May 31 marks the 50th anniversary of the start of Alger Hiss’s first trial for perjury, during which the onetime advisor to FDR at Yalta and secretary-general of the founding session of the United Nations in 1945 managed to secure a hung jury, thanks to an all-out attack on his accuser Whittaker Chambers by his attorney Lloyd Paul Stryker. Shortly afterwards, a second trial was held, in which Claude B. Cross, who replaced Stryker at Hiss’s bidding, led the defense. The jury at this trial, given a less dramatic atmosphere, found Hiss guilty and he went to jail, still insisting on his innocence – as he continued to do until he died at age 92.
It has been more than a decade since Hiss’s death and nearly a half-century since Chambers passed away. 2013, four years from now, will see the 100th birthday of Richard Nixon, whose dogged determination to seek the facts of the case helped launch his political career. But in spite of all the decades that have gone by since Chambers appeared before the House Un-American Activities Committee and made his charges, the Hiss case still generates strong interest. Indeed, this month sees two new books about its principal figures from America’s two leading university presses.

Yale University Press has just published Alger Hiss and the Battle for History by journalist Susan Jacoby, and it’s reviewed in today’s New York Observer by Glenn C. Altschuler. The writeup is favorable, but I don’t know how keen I am to read the book. Ms. Jacoby is well known for her polemics championing the enlightened center of the political spectrum. Her interpretation of the case, in this context, seems to amount to the argument that sure, all the evidence points to Hiss’s guilt – as has been the general consensus since Allen Weinstein published his definitive book Perjury in 1978 – but the real question is, did the atmosphere of the times prevent Hiss from getting a fair trial? One somewhat wishes Arthur Schlesinger Jr. were still here to point out that Hiss got two trials, rather than the one that most defendants have to get by with, and that every attempt on his part to seek another trial was rejected by one judge after another over the span of three decades, right into the decidedly liberal era of the late 1970s.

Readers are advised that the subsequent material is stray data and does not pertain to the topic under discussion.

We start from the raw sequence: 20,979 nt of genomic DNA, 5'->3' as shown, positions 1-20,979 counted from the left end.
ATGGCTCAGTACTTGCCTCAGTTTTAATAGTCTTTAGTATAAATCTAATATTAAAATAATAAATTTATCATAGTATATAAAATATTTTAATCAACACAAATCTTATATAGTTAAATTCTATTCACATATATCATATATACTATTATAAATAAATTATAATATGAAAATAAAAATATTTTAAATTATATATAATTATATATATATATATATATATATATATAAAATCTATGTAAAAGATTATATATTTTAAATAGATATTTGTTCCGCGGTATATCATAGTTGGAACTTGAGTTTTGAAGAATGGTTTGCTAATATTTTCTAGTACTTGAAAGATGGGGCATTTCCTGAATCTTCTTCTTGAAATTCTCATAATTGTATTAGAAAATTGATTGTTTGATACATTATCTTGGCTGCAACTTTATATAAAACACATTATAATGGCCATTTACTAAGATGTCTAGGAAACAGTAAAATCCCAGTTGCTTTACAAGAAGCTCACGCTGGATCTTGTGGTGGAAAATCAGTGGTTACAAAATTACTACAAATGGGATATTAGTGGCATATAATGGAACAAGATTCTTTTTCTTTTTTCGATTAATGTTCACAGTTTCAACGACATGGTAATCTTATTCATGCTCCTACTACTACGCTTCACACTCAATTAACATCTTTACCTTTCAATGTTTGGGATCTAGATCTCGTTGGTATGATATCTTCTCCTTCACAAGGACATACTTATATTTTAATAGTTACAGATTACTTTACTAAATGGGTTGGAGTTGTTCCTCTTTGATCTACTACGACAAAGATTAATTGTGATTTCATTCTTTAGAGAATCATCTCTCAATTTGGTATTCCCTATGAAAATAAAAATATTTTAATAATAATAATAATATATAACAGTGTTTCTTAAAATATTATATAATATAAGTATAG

A book that interests me rather more is by Michael Kimmage of Catholic University: The Conservative Turn: Lionel Trilling, Whittaker Chambers, and the Lessons of Anti-Communism, which Harvard University Press just released. Former New York Sun book reviewer Adam Kirsch discusses this volume at, and from what he says, it promises to be the most carefully considered examination of Chambers’s pivotal role in American political thought since Sam Tanenhaus’s landmark biography in 1997. Here’s how the HUP site describes it:

Kimmage argues that the divergent careers of these two men exemplify important developments in postwar American politics: the emergence of modern conservatism and the rise of moderate liberalism, crucially shaped by anti-communism. Taken together, these developments constitute a conservative turn in American political and intellectual life—a turn that continues to shape America’s political landscape.